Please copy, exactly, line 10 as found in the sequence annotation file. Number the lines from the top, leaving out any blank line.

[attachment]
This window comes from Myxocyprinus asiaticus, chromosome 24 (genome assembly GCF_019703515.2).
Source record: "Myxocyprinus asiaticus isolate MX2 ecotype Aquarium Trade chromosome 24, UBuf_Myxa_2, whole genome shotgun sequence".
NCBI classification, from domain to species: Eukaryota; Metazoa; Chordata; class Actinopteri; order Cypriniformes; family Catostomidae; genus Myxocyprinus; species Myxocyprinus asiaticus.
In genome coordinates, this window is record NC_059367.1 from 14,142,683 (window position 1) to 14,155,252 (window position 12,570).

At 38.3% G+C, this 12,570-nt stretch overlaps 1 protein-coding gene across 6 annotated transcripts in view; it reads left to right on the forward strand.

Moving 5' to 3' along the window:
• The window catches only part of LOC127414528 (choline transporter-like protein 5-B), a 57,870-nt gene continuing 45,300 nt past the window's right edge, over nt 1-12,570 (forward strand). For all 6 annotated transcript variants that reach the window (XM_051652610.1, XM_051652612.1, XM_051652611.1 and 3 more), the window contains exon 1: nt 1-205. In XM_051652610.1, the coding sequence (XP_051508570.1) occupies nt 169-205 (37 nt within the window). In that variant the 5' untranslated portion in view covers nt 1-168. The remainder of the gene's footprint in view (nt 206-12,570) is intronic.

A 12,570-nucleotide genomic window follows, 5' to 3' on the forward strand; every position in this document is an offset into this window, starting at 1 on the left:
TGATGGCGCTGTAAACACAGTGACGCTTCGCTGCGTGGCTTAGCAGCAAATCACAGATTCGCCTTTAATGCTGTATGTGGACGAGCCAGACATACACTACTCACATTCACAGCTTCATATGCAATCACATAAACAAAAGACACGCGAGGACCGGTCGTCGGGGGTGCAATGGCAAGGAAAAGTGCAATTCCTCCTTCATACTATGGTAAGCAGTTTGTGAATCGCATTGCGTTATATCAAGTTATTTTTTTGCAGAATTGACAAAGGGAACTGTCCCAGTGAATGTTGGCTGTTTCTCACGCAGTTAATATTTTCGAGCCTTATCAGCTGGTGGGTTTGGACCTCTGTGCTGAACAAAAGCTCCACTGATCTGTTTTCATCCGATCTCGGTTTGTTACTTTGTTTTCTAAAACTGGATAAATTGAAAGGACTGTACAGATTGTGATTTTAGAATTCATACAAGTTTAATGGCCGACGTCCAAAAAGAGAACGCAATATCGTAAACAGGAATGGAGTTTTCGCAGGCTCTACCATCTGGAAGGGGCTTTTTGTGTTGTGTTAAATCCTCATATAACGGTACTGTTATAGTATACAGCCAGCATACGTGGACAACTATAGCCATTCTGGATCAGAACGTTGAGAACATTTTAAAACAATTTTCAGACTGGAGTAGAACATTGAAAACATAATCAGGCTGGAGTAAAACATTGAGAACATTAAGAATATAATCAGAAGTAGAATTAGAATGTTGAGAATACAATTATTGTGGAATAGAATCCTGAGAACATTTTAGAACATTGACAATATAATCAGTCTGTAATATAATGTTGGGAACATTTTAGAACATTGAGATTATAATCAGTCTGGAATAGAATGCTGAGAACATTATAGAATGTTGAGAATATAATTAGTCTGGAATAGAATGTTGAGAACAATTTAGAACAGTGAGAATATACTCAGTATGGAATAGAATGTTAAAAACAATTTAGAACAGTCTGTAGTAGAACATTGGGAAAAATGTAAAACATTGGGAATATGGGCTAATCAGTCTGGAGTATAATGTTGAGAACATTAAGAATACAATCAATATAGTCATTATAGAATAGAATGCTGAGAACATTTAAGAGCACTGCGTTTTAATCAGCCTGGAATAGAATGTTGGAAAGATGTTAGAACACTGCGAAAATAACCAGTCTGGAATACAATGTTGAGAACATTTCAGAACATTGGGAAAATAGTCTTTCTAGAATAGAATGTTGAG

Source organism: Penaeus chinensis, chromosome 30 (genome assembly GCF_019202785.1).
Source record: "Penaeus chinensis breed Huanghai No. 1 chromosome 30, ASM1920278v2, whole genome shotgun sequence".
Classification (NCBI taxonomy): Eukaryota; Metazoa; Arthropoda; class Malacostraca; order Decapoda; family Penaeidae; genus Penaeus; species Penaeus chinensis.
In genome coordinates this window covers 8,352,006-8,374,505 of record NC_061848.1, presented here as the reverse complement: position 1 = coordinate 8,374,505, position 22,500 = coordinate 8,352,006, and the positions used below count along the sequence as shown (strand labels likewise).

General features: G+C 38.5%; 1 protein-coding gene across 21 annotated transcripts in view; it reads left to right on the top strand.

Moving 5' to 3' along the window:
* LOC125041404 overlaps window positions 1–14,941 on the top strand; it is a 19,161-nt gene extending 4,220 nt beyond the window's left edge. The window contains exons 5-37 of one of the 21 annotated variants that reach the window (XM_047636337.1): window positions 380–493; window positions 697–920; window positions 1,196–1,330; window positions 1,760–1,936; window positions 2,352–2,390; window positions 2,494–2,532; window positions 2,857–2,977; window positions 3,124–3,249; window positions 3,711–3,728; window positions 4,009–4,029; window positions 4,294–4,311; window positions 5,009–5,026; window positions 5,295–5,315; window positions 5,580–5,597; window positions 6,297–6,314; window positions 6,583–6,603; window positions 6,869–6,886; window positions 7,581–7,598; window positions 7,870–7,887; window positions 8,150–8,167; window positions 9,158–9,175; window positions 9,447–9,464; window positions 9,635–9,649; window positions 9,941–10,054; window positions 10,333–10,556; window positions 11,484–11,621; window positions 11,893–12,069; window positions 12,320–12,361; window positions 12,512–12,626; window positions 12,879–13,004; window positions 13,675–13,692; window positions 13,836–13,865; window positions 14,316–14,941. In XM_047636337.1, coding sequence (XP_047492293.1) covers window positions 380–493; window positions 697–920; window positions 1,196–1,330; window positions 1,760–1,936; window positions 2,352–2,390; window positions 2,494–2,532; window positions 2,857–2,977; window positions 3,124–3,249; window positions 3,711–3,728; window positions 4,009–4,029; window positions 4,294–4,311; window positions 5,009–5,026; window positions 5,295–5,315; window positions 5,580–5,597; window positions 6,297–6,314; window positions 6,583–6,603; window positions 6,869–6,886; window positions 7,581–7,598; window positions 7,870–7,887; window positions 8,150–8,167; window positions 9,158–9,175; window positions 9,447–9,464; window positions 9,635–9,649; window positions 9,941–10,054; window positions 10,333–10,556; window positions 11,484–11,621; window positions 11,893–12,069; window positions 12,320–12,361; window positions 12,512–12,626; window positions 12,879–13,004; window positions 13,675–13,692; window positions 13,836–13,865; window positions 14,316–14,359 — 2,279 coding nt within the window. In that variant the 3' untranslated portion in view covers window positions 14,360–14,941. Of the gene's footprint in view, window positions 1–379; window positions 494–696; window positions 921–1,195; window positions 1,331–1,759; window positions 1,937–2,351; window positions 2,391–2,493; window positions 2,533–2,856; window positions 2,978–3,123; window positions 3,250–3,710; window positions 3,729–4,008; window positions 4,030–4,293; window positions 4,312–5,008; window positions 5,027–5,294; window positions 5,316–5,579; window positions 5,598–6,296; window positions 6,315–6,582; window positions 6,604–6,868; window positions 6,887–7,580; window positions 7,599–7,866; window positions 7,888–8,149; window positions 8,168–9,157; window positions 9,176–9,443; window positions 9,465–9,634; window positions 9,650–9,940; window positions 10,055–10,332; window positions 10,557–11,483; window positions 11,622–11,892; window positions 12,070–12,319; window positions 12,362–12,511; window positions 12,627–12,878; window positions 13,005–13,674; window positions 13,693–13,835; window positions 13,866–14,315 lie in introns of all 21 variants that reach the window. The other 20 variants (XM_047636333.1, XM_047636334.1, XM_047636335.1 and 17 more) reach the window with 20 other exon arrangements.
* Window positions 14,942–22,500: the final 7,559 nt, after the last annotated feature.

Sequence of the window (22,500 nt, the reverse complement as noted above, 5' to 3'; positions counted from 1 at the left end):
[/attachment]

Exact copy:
Source organism: Penaeus chinensis, chromosome 30 (genome assembly GCF_019202785.1).